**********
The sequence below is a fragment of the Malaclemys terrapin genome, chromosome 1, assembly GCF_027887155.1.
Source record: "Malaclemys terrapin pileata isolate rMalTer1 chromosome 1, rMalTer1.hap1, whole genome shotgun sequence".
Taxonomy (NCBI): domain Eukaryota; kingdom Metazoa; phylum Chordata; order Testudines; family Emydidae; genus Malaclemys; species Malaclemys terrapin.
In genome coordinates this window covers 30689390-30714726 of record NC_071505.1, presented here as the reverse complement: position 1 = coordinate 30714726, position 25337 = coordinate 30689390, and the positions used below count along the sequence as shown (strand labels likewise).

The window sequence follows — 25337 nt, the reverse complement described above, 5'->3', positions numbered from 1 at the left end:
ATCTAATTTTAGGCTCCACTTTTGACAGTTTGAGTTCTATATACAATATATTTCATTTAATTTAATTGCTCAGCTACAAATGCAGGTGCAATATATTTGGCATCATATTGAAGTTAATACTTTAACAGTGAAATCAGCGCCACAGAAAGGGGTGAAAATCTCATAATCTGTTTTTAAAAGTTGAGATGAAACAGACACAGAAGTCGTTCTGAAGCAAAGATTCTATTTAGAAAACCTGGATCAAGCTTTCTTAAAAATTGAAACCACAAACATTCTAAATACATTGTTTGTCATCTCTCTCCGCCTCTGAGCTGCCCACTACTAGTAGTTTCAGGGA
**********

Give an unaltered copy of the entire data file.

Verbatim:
The sequence below is a fragment of the Malaclemys terrapin genome, chromosome 1, assembly GCF_027887155.1.
Source record: "Malaclemys terrapin pileata isolate rMalTer1 chromosome 1, rMalTer1.hap1, whole genome shotgun sequence".
Taxonomy (NCBI): domain Eukaryota; kingdom Metazoa; phylum Chordata; order Testudines; family Emydidae; genus Malaclemys; species Malaclemys terrapin.
In genome coordinates this window covers 30689390-30714726 of record NC_071505.1, presented here as the reverse complement: position 1 = coordinate 30714726, position 25337 = coordinate 30689390, and the positions used below count along the sequence as shown (strand labels likewise).

The window sequence follows — 25337 nt, the reverse complement described above, 5'->3', positions numbered from 1 at the left end:
ATCTAATTTTAGGCTCCACTTTTGACAGTTTGAGTTCTATATACAATATATTTCATTTAATTTAATTGCTCAGCTACAAATGCAGGTGCAATATATTTGGCATCATATTGAAGTTAATACTTTAACAGTGAAATCAGCGCCACAGAAAGGGGTGAAAATCTCATAATCTGTTTTTAAAAGTTGAGATGAAACAGACACAGAAGTCGTTCTGAAGCAAAGATTCTATTTAGAAAACCTGGATCAAGCTTTCTTAAAAATTGAAACCACAAACATTCTAAATACATTGTTTGTCATCTCTCTCCGCCTCTGAGCTGCCCACTACTAGTAGTTTCAGGGA